227. Memorandum From the Assistant Secretary of State for Near Eastern and South Asian Affairs (Talbot) to the Special Group (Counterinsurgency) 1

SUBJECT

  • Saudi Arabia Internal Defense Plan

I. General Statement of Threat

The threat to internal stability in Saudi Arabia arises more out of the weakness and exposure of stabilizing forces than out of the presence of easily identified powerful subversive elements. Stability is dependent upon the will and the strength of the Royal Family, or, more precisely, upon Crown Prince Faysal. [4½ lines of source text not declassified]

The danger of instability and violent change within Saudi Arabia is heightened by the inherent instability in the region as a whole. The success of any search for internal stability will depend, in unusual degree, upon the achievement of satisfactory external relationships, as well as upon the strengthening of the internal fabric of the country. Hence this paper, while not examining in detail the international situation of Saudi Arabia, does take into account in analyzing the problem and presenting recommendations.

At the height of the Yemen crisis in the months following the revolution of September 1962, there were tensions in Saudi Arabia flowing from Saudi involvement in support of the “Royalists.” These tensions placed a strain on the fabric of government [1 line of source text not declassified]. There was also much concern that the UAR would capitalize on these weaknesses to unleash its subversive assets. Negotiations of the disengagement agreement removed the immediate UAR threat, alleviated the tensions and strengthened Faysal.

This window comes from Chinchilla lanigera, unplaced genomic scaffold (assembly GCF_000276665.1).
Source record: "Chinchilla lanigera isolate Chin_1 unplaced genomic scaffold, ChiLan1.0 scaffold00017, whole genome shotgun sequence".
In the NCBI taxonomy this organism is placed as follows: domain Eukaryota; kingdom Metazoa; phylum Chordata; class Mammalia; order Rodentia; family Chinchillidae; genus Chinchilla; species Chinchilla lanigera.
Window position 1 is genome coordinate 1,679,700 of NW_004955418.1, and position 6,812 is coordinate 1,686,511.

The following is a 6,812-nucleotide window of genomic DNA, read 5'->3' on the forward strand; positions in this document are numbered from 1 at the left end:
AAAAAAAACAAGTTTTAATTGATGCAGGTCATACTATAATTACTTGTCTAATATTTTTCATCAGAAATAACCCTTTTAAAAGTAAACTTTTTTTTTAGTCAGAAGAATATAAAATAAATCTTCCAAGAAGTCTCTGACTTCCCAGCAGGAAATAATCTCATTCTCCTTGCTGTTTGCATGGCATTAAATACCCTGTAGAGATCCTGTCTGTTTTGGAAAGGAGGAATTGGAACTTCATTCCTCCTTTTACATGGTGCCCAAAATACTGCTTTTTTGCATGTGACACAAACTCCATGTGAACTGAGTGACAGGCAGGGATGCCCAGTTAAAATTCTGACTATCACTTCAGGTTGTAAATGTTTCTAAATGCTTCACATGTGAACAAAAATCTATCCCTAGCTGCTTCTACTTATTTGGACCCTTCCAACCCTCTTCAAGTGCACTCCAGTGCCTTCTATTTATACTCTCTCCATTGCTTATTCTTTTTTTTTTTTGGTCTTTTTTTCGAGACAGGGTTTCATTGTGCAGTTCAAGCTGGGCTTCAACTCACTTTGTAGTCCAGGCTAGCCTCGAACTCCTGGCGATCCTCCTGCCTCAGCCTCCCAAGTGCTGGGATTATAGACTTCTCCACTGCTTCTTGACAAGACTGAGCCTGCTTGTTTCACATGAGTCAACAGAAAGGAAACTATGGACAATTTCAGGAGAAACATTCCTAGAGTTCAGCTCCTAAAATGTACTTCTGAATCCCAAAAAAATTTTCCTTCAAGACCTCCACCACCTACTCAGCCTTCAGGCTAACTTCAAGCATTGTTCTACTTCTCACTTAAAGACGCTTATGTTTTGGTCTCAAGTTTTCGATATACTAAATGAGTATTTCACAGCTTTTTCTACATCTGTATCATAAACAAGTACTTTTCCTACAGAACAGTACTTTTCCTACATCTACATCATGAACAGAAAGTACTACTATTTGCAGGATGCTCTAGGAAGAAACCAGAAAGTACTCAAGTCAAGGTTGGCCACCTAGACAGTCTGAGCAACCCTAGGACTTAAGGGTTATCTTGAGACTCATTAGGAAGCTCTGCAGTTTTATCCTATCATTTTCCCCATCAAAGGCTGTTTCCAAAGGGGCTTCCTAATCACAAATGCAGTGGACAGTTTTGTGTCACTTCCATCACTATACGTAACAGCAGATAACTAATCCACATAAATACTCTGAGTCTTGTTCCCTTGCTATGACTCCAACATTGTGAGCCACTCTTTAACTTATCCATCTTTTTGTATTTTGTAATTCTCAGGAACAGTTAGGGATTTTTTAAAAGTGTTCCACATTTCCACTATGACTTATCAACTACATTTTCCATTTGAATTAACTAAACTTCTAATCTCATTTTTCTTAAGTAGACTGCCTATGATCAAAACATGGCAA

The latter is now in firm control of the governmental machinery in Saudi Arabia, and shows every evidence that he intends to keep this control. The stripping of all effective power from King Saud has eliminated a potential source of conflict, and will enable Faysal to concentrate even more on financial, educational, and social welfare problems. At the same time, Faysal seems to be somewhat more aware of the desirability of developing an esprit de corps in the military.

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Also, particularly since the Arab Chiefs “summit” conference, there has been a lessening of UAR-Saudi tensions. The disruptive Yemen problem remains, but the current focus by the UAR is directed against Great Britain, rather than Saudi Arabia.

Nevertheless, [1 line of source text not declassified] the basic UAR threat to Saudi Arabia remains as explained in detail in Section II.

We consider that the removal of Crown Prince Faysal from the scene would probably present the most serious problem for the regime. His driving influence behind present reform and development programs has had a considerable stabilizing influence both on the political situation and on the economy. His successor has not been designated. While there are certain other vigorous and experienced members of the Royal Family who, if selected, could provide needed stability in the country, [4 lines of source text not declassified].